chapter17_ElecChargandElecField

chapter17_ElecChargandElecField - Chapter 17 Electric...

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    Chapter 17 Electric Charge and Electric Field
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    First Observations – Greeks  Observed electric and magnetic  phenomena as early as 700 BC Found that amber, when rubbed, became  electrified and attracted pieces of straw or  feathers Also discovered magnetic forces by observing  magnetite attracting iron
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    Benjamin Franklin 1706 – 1790 Printer, author,  founding father,  inventor, diplomat Physical Scientist 1740’s work on  electricity changed  unrelated  observations into  coherent science
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    Properties of Electric Charges Two types of charges exist They are called positive and negative Named by Benjamin Franklin Like charges repel and unlike charges attract  one another Nature’s basic carrier of positive charge is the  proton Protons do not move from one material to another  because they are held firmly in the nucleus
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    More Properties of Charge Nature’s basic carrier of negative charge is  the electron Gaining or losing electrons is how an object  becomes charged Electric charge is always conserved Charge is not created, only exchanged Objects become charged because negative  charge is transferred from one object to another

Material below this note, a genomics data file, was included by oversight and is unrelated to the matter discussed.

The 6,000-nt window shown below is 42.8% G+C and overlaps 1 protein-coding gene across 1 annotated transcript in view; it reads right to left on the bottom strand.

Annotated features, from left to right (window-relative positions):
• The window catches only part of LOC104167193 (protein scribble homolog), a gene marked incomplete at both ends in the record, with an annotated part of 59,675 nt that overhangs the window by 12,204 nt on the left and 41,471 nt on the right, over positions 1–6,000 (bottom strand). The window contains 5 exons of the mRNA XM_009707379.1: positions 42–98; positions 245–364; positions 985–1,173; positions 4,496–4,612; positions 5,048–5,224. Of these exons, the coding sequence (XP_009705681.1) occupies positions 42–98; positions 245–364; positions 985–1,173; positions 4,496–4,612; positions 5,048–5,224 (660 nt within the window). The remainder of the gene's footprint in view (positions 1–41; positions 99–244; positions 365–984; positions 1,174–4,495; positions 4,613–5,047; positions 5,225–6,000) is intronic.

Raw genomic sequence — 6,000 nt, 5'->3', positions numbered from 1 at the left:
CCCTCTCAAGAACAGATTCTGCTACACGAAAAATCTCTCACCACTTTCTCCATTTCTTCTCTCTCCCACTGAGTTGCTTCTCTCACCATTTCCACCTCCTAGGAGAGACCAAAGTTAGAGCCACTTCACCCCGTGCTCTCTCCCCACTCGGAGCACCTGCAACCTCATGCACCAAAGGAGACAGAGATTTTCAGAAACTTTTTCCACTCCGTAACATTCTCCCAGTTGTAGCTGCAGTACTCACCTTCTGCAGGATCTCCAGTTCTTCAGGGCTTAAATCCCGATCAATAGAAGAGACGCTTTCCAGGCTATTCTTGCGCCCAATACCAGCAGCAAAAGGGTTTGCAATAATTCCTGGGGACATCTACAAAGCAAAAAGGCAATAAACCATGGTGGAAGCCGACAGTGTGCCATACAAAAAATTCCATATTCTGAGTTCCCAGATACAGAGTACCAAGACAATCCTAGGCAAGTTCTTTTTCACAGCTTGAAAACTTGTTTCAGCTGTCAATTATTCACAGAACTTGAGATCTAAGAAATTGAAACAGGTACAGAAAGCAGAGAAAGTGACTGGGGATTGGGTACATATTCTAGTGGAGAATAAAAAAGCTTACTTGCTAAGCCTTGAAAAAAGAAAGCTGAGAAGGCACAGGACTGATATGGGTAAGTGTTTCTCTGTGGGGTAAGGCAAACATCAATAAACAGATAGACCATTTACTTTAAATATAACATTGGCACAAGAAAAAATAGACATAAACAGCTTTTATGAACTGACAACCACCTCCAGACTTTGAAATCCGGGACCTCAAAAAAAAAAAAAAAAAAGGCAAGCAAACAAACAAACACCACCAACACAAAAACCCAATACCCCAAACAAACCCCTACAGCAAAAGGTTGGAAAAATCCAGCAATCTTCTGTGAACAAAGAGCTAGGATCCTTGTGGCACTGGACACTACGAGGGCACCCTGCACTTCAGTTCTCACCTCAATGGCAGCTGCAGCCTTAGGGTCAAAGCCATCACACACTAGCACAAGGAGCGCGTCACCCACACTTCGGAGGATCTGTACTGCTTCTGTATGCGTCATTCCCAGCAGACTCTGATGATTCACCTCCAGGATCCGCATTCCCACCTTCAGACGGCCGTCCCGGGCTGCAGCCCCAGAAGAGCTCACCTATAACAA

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    Properties of Charge, final Charge is quantized All charge is a multiple of a fundamental unit of  charge, symbolized by e Quarks are the exception Electrons have a charge of –e Protons have a charge of +e The SI unit of charge is the Coulomb (C) e = 1.6 x 10 -19  C
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    Conductors Conductors are materials in which the  electric charges move freely in  response to an electric force Copper, aluminum and silver are good  conductors When a conductor is charged in a small  region, the charge readily distributes itself  over the entire surface of the material
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    Insulators Insulators are materials in which electric  charges do not move freely Glass and rubber are examples of  insulators When insulators are charged by rubbing,  only the rubbed area becomes charged There is no tendency for the charge to move  into other regions of the material
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    Semiconductors The characteristics of semiconductors  are between those of insulators and  conductors Silicon and germanium are examples of  semiconductors
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    Charging by Conduction A charged object (the rod) is  placed in contact with  another object (the sphere) Some electrons on the rod  can move to the sphere When the rod is removed,  the sphere is left with a  charge The object being charged is  always left with a charge  having the same sign as the  object doing the charging
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